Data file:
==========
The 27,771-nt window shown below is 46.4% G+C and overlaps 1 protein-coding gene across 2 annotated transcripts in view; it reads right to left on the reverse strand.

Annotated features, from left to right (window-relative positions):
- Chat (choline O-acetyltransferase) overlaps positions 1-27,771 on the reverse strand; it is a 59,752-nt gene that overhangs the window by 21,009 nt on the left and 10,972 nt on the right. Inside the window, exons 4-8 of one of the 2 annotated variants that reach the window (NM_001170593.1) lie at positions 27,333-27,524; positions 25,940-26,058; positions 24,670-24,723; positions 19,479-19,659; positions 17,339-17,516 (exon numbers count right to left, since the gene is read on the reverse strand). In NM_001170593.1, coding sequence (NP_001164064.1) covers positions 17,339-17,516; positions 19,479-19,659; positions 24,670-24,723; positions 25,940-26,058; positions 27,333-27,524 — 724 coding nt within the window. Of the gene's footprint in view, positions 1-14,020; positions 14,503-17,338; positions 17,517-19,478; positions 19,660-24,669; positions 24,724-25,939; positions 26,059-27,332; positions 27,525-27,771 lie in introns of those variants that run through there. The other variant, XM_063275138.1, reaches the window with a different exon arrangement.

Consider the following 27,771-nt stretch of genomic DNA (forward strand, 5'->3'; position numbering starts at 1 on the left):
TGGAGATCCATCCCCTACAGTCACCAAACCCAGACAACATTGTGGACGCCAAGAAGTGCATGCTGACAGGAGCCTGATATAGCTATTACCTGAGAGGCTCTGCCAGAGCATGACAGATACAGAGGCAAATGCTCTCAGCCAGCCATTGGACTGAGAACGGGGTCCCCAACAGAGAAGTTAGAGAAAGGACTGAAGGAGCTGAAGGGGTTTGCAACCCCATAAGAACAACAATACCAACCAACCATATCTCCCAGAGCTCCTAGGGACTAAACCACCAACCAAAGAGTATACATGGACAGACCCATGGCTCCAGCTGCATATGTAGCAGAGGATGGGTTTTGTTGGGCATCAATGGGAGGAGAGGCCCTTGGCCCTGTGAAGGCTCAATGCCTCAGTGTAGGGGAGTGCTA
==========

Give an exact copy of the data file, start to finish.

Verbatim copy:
The 27,771-nt window shown below is 46.4% G+C and overlaps 1 protein-coding gene across 2 annotated transcripts in view; it reads right to left on the reverse strand.

Annotated features, from left to right (window-relative positions):
- Chat (choline O-acetyltransferase) overlaps positions 1-27,771 on the reverse strand; it is a 59,752-nt gene that overhangs the window by 21,009 nt on the left and 10,972 nt on the right. Inside the window, exons 4-8 of one of the 2 annotated variants that reach the window (NM_001170593.1) lie at positions 27,333-27,524; positions 25,940-26,058; positions 24,670-24,723; positions 19,479-19,659; positions 17,339-17,516 (exon numbers count right to left, since the gene is read on the reverse strand). In NM_001170593.1, coding sequence (NP_001164064.1) covers positions 17,339-17,516; positions 19,479-19,659; positions 24,670-24,723; positions 25,940-26,058; positions 27,333-27,524 — 724 coding nt within the window. Of the gene's footprint in view, positions 1-14,020; positions 14,503-17,338; positions 17,517-19,478; positions 19,660-24,669; positions 24,724-25,939; positions 26,059-27,332; positions 27,525-27,771 lie in introns of those variants that run through there. The other variant, XM_063275138.1, reaches the window with a different exon arrangement.

Consider the following 27,771-nt stretch of genomic DNA (forward strand, 5'->3'; position numbering starts at 1 on the left):
TGGAGATCCATCCCCTACAGTCACCAAACCCAGACAACATTGTGGACGCCAAGAAGTGCATGCTGACAGGAGCCTGATATAGCTATTACCTGAGAGGCTCTGCCAGAGCATGACAGATACAGAGGCAAATGCTCTCAGCCAGCCATTGGACTGAGAACGGGGTCCCCAACAGAGAAGTTAGAGAAAGGACTGAAGGAGCTGAAGGGGTTTGCAACCCCATAAGAACAACAATACCAACCAACCATATCTCCCAGAGCTCCTAGGGACTAAACCACCAACCAAAGAGTATACATGGACAGACCCATGGCTCCAGCTGCATATGTAGCAGAGGATGGGTTTTGTTGGGCATCAATGGGAGGAGAGGCCCTTGGCCCTGTGAAGGCTCAATGCCTCAGTGTAGGGGAGTGCTA